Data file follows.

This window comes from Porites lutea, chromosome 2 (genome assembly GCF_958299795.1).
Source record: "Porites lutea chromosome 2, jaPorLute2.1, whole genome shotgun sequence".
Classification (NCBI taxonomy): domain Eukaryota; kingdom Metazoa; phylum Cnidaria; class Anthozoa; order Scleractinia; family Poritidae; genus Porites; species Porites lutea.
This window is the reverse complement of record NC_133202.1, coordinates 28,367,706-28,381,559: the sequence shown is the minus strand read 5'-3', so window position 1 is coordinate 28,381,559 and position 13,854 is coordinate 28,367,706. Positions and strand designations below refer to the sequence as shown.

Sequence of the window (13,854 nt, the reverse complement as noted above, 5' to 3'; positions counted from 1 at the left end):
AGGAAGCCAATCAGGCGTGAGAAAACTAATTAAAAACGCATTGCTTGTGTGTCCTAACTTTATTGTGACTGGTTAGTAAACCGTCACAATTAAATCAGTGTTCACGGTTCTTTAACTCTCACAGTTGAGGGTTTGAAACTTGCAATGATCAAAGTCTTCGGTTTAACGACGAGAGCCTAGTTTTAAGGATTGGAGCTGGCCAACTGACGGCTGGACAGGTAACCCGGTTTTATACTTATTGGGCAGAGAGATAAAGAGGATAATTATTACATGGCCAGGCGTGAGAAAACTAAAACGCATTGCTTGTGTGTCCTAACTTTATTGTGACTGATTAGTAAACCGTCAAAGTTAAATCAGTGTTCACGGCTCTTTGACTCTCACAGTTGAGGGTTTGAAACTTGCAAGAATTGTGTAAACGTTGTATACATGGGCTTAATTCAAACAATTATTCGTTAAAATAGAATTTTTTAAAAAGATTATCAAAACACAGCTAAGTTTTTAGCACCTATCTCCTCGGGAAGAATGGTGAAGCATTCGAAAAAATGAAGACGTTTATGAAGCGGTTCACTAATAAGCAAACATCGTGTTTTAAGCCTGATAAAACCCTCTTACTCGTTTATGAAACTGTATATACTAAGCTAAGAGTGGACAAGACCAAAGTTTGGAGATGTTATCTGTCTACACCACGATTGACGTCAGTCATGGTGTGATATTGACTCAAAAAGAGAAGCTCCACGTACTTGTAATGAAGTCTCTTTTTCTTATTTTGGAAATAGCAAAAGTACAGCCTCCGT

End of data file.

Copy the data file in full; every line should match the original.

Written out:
This window comes from Porites lutea, chromosome 2 (genome assembly GCF_958299795.1).
Source record: "Porites lutea chromosome 2, jaPorLute2.1, whole genome shotgun sequence".
Classification (NCBI taxonomy): domain Eukaryota; kingdom Metazoa; phylum Cnidaria; class Anthozoa; order Scleractinia; family Poritidae; genus Porites; species Porites lutea.
This window is the reverse complement of record NC_133202.1, coordinates 28,367,706-28,381,559: the sequence shown is the minus strand read 5'-3', so window position 1 is coordinate 28,381,559 and position 13,854 is coordinate 28,367,706. Positions and strand designations below refer to the sequence as shown.

Sequence of the window (13,854 nt, the reverse complement as noted above, 5' to 3'; positions counted from 1 at the left end):
AGGAAGCCAATCAGGCGTGAGAAAACTAATTAAAAACGCATTGCTTGTGTGTCCTAACTTTATTGTGACTGGTTAGTAAACCGTCACAATTAAATCAGTGTTCACGGTTCTTTAACTCTCACAGTTGAGGGTTTGAAACTTGCAATGATCAAAGTCTTCGGTTTAACGACGAGAGCCTAGTTTTAAGGATTGGAGCTGGCCAACTGACGGCTGGACAGGTAACCCGGTTTTATACTTATTGGGCAGAGAGATAAAGAGGATAATTATTACATGGCCAGGCGTGAGAAAACTAAAACGCATTGCTTGTGTGTCCTAACTTTATTGTGACTGATTAGTAAACCGTCAAAGTTAAATCAGTGTTCACGGCTCTTTGACTCTCACAGTTGAGGGTTTGAAACTTGCAAGAATTGTGTAAACGTTGTATACATGGGCTTAATTCAAACAATTATTCGTTAAAATAGAATTTTTTAAAAAGATTATCAAAACACAGCTAAGTTTTTAGCACCTATCTCCTCGGGAAGAATGGTGAAGCATTCGAAAAAATGAAGACGTTTATGAAGCGGTTCACTAATAAGCAAACATCGTGTTTTAAGCCTGATAAAACCCTCTTACTCGTTTATGAAACTGTATATACTAAGCTAAGAGTGGACAAGACCAAAGTTTGGAGATGTTATCTGTCTACACCACGATTGACGTCAGTCATGGTGTGATATTGACTCAAAAAGAGAAGCTCCACGTACTTGTAATGAAGTCTCTTTTTCTTATTTTGGAAATAGCAAAAGTACAGCCTCCGT